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Monday, November 5, 2012

Home Building Trends

According to the article below, state-wide residential building is slowly improving after one of the worst periods for building in decades.  New construction has yet to return in strength to Presque Isle County, but there may be some good news on the horizon.  Home building is an important component of a health economy.  If Rogers City is too become a dynamic economy again, then we will need to see new housing projects.  Here is the article:

Michigan home builders project 10,400 new homes in 2012; average sale price up

Melissa Anders | manders@mlive.comBy Melissa Anders | manders@mlive.com 
on November 02, 2012 at 2:38 PM, updated November 02, 2012 at 2:58 PM
homebuild.jpgThe Home Builders Association of Michigan projects about 10,400 new homes this year compared to 8,000 in 2011.

LANSING, MI — Home building is picking up in Michigan, but the industry still remains a fraction of its former self.
Nearly 7,800 home building permits have been issued through September, up about 32 percent from 5,900 at the same point last year, according to the Home Builders Association of Michigan.
The trade group projects about 10,400 new homes this year compared to 8,000 in 2011.
That's much larger than the improvements seen in 2010 and 2011.
Still, the 31,250 homes built from 2008-2011 don't come close the 44,782 homes built in just 2004.
Michigan historically has averaged more than 30,000 homes per year.
“So while were optimistic and things are moving in the right direction, one would argue … Michigan is about a third of normal,” said Bob Filka, CEO of the home builders association.
Bill Benedetto, owner of Eagle Ventures Inc. in Jackson, said he hasn’t built a new home in four years. He’s turned to remodeling projects to stay afloat.
He said he’d like to take on new home building projects but there haven’t been any available.
“It’s better than it has been, but it’s not as good as it was,” he said of the home building industry.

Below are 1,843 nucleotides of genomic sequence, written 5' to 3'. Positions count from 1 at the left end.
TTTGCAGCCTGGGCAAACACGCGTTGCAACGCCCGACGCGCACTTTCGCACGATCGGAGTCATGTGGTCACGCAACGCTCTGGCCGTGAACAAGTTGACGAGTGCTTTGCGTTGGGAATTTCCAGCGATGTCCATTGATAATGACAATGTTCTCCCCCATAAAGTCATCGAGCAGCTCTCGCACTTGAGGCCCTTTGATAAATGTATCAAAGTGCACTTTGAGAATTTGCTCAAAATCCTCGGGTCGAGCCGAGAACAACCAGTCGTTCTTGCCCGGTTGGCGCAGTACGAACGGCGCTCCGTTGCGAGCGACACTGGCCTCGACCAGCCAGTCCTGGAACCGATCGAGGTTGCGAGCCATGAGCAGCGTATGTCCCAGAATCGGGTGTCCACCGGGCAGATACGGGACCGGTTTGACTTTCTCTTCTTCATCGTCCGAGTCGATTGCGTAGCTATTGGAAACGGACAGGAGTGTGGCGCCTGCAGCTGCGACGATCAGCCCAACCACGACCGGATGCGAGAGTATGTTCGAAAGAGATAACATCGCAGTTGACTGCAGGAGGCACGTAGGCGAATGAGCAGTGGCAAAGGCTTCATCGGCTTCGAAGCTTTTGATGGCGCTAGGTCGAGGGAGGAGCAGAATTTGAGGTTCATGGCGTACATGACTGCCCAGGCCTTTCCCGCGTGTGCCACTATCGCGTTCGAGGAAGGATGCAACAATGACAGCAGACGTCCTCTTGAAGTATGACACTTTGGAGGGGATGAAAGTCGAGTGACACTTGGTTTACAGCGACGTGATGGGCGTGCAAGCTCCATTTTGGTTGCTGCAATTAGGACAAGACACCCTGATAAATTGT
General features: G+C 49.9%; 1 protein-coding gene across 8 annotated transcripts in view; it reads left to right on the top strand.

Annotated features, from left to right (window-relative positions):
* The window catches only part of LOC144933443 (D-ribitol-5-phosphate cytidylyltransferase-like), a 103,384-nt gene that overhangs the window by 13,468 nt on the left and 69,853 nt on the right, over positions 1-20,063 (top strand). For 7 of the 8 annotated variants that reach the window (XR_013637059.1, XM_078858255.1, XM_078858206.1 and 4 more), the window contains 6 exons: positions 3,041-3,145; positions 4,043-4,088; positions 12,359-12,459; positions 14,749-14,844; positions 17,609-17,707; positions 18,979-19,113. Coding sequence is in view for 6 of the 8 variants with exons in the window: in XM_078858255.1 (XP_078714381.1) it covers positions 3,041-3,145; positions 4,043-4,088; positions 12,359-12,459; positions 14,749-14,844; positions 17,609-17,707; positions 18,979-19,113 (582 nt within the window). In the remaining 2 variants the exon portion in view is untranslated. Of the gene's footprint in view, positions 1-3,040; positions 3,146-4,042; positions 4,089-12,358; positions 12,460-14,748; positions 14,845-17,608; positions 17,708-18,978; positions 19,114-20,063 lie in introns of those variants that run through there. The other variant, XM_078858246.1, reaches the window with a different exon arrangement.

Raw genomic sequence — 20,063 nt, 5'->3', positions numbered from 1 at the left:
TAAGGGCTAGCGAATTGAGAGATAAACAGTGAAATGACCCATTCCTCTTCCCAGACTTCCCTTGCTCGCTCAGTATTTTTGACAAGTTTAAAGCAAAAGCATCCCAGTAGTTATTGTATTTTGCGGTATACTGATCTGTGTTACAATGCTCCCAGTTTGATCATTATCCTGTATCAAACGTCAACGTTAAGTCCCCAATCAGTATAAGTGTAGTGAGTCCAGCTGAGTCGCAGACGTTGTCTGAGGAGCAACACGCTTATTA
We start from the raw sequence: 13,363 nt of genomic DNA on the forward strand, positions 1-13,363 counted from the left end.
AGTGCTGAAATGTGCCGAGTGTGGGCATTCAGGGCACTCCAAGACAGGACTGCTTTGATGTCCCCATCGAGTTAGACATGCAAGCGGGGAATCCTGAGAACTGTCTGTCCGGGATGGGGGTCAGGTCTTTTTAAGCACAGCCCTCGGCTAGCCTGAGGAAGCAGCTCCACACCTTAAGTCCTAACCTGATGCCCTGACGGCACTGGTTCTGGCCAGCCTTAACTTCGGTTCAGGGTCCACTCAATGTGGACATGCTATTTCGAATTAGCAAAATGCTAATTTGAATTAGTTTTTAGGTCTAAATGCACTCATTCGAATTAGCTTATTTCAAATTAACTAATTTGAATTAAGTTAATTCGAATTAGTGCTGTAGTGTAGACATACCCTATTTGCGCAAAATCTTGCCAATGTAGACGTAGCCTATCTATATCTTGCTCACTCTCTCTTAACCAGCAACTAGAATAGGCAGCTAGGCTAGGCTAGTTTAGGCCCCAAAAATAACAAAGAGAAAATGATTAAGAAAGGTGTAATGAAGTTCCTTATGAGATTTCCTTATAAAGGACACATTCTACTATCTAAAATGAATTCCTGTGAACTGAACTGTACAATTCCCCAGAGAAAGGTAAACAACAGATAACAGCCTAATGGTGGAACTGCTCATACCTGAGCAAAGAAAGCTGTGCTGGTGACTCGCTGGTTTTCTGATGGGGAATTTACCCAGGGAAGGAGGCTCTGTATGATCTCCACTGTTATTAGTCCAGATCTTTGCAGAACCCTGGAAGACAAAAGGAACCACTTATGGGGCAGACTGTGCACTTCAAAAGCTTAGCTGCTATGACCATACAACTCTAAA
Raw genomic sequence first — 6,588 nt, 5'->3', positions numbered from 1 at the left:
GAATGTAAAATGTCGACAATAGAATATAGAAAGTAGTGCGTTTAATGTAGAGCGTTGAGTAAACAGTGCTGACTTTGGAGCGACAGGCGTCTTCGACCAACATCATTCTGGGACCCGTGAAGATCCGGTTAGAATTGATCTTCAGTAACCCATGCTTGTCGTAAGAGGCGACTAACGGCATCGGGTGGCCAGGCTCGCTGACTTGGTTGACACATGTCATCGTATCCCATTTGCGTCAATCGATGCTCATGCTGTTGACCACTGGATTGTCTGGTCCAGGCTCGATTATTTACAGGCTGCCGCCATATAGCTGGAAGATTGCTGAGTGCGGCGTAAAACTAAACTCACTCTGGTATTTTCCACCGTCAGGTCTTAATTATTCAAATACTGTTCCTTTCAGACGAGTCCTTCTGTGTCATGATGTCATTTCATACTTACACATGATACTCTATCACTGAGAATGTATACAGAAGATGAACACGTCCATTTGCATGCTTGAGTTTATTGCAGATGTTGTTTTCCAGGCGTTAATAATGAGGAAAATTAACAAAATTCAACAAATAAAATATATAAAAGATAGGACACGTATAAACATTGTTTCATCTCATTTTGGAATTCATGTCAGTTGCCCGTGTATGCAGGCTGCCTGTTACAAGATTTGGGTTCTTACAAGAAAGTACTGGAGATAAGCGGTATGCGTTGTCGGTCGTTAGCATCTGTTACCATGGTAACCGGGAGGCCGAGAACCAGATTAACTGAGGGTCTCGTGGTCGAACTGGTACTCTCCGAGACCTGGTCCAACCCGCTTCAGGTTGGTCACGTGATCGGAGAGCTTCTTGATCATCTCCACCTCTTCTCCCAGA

A statewide survey of home builders showed cautious optimism.
Pent-up demand is finally starting to move things forward, much like the auto industry is experiencing, Filka said.
“There are fewer and fewer high quality homes to purchase,” he said, add that in some neighborhoods homes are starting to sell for more than list price.
Overall home sales and prices are on the rise, according statistics from 41 local realtors’ associations throughout the state compiled by the Michigan Association of Realtors.
The associations tracked 93,666 homes sold through September, up 9 percent from 85,598 at the same point last year.
The average sale price year-to-date is $109,767, up 5 percent from $104,683 one year ago.
Filka said he’s not sure when the market will return to “normal.”
“I believe we would be bouncing back even quicker right now but there are still some problems, leftovers from the bubble,” he said.
Some buyers are still struggling to access credit and get the appraisals they need to get financing, he said. Construction loans for speculation, or inventory, homes is not readily available.
Another pressure on the industry comes from a shortage of workers, particularly in places like Grand Rapids and Ann Arbor where demand is picking up.
The overall construction industry shed 67,000 jobs between 2004 and 2011, and employment has dropped even more this year, according to state labor statistics.
Many of those people left the industry and aren’t coming back, and fewer high schools offer the types of vocational programs that prepare students for hands-on trades, Filka said.
Construction companies may need to raise wages to attract workers, which in turn raises prices on new homes.
Email Melissa Anders at manders@mlive.com. Follow her on Twitter:@MelissaDAnders.

1 comment:

hannawebster said...

Good checklist of all the sale prices. Thanks for listing it here, it will help to know the price fluctuation under various years.